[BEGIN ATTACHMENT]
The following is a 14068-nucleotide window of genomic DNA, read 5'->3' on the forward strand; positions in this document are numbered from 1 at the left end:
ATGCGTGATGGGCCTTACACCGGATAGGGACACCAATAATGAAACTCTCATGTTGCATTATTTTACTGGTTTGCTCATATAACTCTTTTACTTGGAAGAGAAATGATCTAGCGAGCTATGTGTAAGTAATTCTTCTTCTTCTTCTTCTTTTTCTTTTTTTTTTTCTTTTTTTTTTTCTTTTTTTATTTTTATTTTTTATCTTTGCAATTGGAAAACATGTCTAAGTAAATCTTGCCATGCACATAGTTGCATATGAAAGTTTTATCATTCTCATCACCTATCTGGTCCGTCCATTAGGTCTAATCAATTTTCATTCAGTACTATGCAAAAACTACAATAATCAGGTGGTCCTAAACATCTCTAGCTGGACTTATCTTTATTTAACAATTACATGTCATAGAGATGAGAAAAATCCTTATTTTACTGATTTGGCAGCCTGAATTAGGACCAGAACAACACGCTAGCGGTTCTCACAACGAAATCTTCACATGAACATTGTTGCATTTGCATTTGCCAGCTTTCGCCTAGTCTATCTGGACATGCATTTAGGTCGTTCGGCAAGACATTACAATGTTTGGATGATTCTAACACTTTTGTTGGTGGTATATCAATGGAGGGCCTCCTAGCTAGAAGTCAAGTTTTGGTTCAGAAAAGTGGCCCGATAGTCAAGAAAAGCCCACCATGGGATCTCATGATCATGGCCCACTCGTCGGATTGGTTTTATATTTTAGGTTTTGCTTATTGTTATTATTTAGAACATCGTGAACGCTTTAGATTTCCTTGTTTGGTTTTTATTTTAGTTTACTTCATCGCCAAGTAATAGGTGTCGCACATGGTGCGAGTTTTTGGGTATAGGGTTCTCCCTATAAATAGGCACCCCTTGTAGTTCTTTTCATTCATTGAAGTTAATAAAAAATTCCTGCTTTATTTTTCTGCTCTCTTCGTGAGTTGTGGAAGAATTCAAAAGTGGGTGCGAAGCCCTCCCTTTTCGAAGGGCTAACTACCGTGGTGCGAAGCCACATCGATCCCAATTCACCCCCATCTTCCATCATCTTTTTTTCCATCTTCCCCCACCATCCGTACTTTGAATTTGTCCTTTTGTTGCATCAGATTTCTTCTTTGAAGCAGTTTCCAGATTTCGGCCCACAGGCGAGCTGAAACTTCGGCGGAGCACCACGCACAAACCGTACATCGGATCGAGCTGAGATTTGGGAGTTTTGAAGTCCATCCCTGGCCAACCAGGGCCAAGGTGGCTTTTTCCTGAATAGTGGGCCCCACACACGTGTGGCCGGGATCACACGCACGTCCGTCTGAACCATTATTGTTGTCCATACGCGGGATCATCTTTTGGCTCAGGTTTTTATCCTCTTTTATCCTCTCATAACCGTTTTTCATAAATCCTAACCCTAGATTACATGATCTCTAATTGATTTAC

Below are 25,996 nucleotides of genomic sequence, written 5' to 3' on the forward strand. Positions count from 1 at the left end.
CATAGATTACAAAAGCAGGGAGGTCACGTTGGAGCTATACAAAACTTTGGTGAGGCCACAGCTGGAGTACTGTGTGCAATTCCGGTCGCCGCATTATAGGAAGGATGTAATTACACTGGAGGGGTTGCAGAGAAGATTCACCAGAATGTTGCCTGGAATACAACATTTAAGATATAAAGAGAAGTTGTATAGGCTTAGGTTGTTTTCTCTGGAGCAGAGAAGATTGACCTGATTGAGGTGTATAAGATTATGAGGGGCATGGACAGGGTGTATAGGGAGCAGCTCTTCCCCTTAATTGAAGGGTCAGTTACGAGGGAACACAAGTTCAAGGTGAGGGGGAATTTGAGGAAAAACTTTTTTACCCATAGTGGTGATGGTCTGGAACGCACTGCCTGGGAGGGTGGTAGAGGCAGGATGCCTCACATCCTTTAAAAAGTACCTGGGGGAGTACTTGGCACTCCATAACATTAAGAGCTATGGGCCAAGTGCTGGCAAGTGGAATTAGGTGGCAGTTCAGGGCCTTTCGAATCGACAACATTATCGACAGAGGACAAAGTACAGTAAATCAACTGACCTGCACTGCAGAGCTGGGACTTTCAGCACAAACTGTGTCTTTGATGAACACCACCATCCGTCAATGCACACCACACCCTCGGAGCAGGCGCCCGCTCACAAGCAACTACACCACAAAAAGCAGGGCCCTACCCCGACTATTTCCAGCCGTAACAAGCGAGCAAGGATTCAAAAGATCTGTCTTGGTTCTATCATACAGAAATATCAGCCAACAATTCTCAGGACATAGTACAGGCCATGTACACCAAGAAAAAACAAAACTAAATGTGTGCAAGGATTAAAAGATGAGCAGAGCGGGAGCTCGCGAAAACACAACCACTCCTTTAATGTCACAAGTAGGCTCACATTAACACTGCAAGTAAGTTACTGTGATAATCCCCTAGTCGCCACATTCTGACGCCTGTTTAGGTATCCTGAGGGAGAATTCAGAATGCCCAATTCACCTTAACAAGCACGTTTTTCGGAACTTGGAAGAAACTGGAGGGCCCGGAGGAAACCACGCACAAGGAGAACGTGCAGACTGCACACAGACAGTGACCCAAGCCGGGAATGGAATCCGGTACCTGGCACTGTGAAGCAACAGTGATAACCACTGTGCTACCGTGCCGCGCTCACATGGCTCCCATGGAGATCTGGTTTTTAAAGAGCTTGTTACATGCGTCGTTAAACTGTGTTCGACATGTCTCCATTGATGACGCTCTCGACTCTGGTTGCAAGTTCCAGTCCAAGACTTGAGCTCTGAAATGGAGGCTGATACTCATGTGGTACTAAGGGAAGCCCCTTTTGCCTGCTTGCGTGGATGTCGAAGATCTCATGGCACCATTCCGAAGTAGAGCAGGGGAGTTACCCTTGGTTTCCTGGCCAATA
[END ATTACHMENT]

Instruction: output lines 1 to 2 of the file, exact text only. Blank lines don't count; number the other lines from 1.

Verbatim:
The following is a 14068-nucleotide window of genomic DNA, read 5'->3' on the forward strand; positions in this document are numbered from 1 at the left end:
ATGCGTGATGGGCCTTACACCGGATAGGGACACCAATAATGAAACTCTCATGTTGCATTATTTTACTGGTTTGCTCATATAACTCTTTTACTTGGAAGAGAAATGATCTAGCGAGCTATGTGTAAGTAATTCTTCTTCTTCTTCTTCTTTTTCTTTTTTTTTTTCTTTTTTTTTTTCTTTTTTTATTTTTATTTTTTATCTTTGCAATTGGAAAACATGTCTAAGTAAATCTTGCCATGCACATAGTTGCATATGAAAGTTTTATCATTCTCATCACCTATCTGGTCCGTCCATTAGGTCTAATCAATTTTCATTCAGTACTATGCAAAAACTACAATAATCAGGTGGTCCTAAACATCTCTAGCTGGACTTATCTTTATTTAACAATTACATGTCATAGAGATGAGAAAAATCCTTATTTTACTGATTTGGCAGCCTGAATTAGGACCAGAACAACACGCTAGCGGTTCTCACAACGAAATCTTCACATGAACATTGTTGCATTTGCATTTGCCAGCTTTCGCCTAGTCTATCTGGACATGCATTTAGGTCGTTCGGCAAGACATTACAATGTTTGGATGATTCTAACACTTTTGTTGGTGGTATATCAATGGAGGGCCTCCTAGCTAGAAGTCAAGTTTTGGTTCAGAAAAGTGGCCCGATAGTCAAGAAAAGCCCACCATGGGATCTCATGATCATGGCCCACTCGTCGGATTGGTTTTATATTTTAGGTTTTGCTTATTGTTATTATTTAGAACATCGTGAACGCTTTAGATTTCCTTGTTTGGTTTTTATTTTAGTTTACTTCATCGCCAAGTAATAGGTGTCGCACATGGTGCGAGTTTTTGGGTATAGGGTTCTCCCTATAAATAGGCACCCCTTGTAGTTCTTTTCATTCATTGAAGTTAATAAAAAATTCCTGCTTTATTTTTCTGCTCTCTTCGTGAGTTGTGGAAGAATTCAAAAGTGGGTGCGAAGCCCTCCCTTTTCGAAGGGCTAACTACCGTGGTGCGAAGCCACATCGATCCCAATTCACCCCCATCTTCCATCATCTTTTTTTCCATCTTCCCCCACCATCCGTACTTTGAATTTGTCCTTTTGTTGCATCAGATTTCTTCTTTGAAGCAGTTTCCAGATTTCGGCCCACAGGCGAGCTGAAACTTCGGCGGAGCACCACGCACAAACCGTACATCGGATCGAGCTGAGATTTGGGAGTTTTGAAGTCCATCCCTGGCCAACCAGGGCCAAGGTGGCTTTTTCCTGAATAGTGGGCCCCACACACGTGTGGCCGGGATCACACGCACGTCCGTCTGAACCATTATTGTTGTCCATACGCGGGATCATCTTTTGGCTCAGGTTTTTATCCTCTTTTATCCTCTCATAACCGTTTTTCATAAATCCTAACCCTAGATTACATGATCTCTAATTGATTTAC